And then it rained.

I arrived back from the supermarket, cold, shivering and a little bit grumpy.

I pulled on my boyfriend’s jumper and (for the first time in months) switched on the heating and began preparing our salads with typical British stoicism…


Potato Salad (recipe below)


Quinoa with roasted veg

fd 055

Beetroot Salad



Luckily, an hour later when Andre returned from Waitrose with half the meat counter, the rain had stopped…I was feeling a bit cheerier, too (thanks to a can of Red Stripe).

He sharpened the knives…


Andre, the BBQ king

…fired up the BBQ, and started grilling the meat.

We had pork ribs and chicken…


Pork Ribs and Chicken

…steak (fillet, rib eye and rump)…


Fillet steak

…and king prawns with garlic, chilli and lemon.


King Prawns

And then the sunshine came out…


Completely stuffed, we squished onto our tiny balcony with our drinks and enjoyed the weather (while it lasted).


And decided we still had room for pudding…



…and a bottle or two of Montepulciano.

You know you’ve had a great BBQ when you collapse into bed at midnight, questioning whether you’ll ever be hungry again…

Recipe: The best potato salad

This recipe is inspired by the Whole Foods potato salad which incorporates egg and mustard to make it really creamy and rich. I love the vibrant yellow colour – ideally add some fresh herbs (basil, parsley or dill), too.


  • 1 kg new potatoes, halved
  • 4 eggs
  • 1 shallot, roughly chopped
  • 1 bunch of spring onions, finely chopped
  • 4 heaped tablespoons of mayo
  • 1 small tub of sour cream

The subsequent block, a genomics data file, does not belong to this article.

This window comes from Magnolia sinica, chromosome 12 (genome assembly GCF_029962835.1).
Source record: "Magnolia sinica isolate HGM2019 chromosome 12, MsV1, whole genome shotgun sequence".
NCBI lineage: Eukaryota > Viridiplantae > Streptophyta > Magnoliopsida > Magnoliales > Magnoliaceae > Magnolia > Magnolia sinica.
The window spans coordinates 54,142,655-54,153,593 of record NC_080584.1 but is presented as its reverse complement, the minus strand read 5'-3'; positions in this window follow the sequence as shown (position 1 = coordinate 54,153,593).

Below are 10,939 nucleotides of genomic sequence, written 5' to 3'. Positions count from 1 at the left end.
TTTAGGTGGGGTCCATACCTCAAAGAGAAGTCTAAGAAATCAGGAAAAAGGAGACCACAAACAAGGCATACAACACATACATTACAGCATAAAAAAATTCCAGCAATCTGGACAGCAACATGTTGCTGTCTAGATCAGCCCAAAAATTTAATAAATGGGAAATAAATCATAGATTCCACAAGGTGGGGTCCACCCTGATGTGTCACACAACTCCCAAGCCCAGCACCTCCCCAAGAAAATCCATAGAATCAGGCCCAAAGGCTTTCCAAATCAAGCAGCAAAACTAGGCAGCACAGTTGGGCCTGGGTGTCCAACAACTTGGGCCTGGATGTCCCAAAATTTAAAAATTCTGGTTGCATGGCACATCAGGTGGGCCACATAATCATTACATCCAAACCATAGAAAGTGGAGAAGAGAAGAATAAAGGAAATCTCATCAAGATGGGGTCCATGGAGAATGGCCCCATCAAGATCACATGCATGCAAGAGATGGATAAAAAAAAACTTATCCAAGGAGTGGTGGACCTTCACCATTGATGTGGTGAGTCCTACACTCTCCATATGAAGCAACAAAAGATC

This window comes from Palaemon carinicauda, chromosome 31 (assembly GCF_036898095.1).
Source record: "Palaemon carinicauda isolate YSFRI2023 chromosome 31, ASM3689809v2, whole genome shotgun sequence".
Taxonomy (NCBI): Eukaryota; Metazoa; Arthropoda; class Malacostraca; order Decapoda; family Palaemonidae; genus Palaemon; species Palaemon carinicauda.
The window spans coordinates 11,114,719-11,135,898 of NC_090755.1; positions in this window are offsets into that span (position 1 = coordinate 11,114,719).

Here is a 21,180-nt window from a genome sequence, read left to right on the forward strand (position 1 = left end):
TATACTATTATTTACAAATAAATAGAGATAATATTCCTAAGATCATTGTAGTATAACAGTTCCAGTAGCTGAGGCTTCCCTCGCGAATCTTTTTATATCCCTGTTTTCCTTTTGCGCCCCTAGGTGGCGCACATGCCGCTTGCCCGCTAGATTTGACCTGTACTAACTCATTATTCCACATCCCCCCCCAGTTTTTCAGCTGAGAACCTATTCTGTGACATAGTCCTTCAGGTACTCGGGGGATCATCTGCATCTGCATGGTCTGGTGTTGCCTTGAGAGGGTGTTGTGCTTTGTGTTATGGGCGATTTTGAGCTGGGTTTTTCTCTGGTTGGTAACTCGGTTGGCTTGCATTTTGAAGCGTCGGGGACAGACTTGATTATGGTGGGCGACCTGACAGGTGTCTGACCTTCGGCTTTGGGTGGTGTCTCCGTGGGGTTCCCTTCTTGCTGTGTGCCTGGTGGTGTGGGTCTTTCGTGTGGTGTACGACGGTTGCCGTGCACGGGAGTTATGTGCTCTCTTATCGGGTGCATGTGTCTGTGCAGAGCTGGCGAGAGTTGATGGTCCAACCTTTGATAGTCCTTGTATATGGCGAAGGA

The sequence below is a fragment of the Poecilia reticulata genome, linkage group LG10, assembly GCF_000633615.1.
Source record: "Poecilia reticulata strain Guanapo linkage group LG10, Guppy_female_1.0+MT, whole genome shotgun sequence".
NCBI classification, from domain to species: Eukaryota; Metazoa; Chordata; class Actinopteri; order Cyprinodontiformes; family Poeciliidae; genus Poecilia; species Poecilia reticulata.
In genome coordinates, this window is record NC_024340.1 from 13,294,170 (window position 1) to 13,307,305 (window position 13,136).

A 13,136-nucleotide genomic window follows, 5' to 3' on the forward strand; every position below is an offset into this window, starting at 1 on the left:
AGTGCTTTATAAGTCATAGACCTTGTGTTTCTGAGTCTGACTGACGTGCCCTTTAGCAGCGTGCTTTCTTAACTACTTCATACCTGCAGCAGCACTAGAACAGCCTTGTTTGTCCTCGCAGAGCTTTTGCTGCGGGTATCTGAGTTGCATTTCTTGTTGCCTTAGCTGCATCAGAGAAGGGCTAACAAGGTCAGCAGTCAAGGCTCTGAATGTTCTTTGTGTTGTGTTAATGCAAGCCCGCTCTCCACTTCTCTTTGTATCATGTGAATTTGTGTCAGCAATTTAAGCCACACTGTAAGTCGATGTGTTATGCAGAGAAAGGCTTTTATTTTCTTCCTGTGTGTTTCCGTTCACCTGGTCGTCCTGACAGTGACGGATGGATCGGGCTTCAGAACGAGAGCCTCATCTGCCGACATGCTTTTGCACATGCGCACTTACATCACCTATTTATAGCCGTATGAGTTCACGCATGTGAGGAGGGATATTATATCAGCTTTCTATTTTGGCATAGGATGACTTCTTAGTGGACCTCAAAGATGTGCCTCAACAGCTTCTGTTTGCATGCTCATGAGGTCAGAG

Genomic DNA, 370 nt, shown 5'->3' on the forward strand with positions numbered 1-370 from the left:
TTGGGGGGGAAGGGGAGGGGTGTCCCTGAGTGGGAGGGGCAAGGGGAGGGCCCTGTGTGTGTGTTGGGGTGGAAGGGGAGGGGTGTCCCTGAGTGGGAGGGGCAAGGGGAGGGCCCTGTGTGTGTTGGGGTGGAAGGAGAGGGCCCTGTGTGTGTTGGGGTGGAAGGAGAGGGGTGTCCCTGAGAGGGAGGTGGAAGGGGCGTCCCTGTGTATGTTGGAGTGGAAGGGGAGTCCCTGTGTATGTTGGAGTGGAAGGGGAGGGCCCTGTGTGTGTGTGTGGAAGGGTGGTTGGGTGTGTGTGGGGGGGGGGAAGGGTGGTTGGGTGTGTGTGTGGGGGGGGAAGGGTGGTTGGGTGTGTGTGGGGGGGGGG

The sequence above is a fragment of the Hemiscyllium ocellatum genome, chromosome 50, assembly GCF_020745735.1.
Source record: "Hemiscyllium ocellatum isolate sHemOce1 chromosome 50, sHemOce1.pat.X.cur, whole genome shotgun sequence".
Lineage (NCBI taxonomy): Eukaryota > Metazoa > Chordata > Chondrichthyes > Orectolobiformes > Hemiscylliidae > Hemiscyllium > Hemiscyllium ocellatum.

• 1 tablespoon of English mustard
  • 1 tablespoon of Dijon mustard
  • Salt & pepper, to taste


  1. Bring your new potatoes to boil in a large saucepan of lightly salted water. Simmer until tender (about 15-20 minutes), drain and allow to cool.
  2. Hard boil your eggs (around 6 minutes). Mash the egg yolks with the mayo, sour cream and mustard until well blended. Roughly chop the egg whites and set aside.
  3. Add the egg yolk mixture to the potatoes and mix until the potatoes are well coated
  4. Add the shallot, onions and egg white to the potatoes and mix.
  5. Season to taste.

Giant Robot, Clerkenwell

When I lived in Notting Hill, Tiny Robot on Westbourne Grove was one of my favourite places to begin my Saturday night.

A relaxed vibe, a seriously yummy menu of small plates and great cocktails, it was the ideal place to meet friends and have a quick catch up before tipsily stumbling to our (questionable) nightclub of choice.

They also did epic brunches.

But I’ll stop there because sadly it’s no more. I have no idea why because it was always ridiculously busy, but anyhow…

All is not lost as Giant Robot on Clerkenwell Road, still remains.

I’d been there a few times before for small plates and drinks. It’s a cool venue.

With exposed brick walls and a tin ceiling, on first glance it appears a stereotype of East London cool. Yet, quirky attention to detail ensures it still retains a semblance of personality.

This time I was there to celebrate my friend Ella’s birthday.

There was a large group of us and the staff were attentive (although, for change, the restaurant was largely empty).

A couple of us ordered cocktails, while the rest shared a few bottles of wine. The wine is OK, but having tried the cocktails before, they’re definitely the better choice. They do an excellent Brooklyn (Rye stirred with Martini Extra Dry, Amer Picon and maraschino liquer), or if you like bubbles, try the Nicola Six (raspberry Stoli, strawberries, cucumber and rose prosecco).

The menu is an eclectic mix – it’s a great place to go with a fussy eater because there’s something for everyone, from the classic “Rotary Burger” to Italian-inspired dishes, such as arancini (fried risotto balls).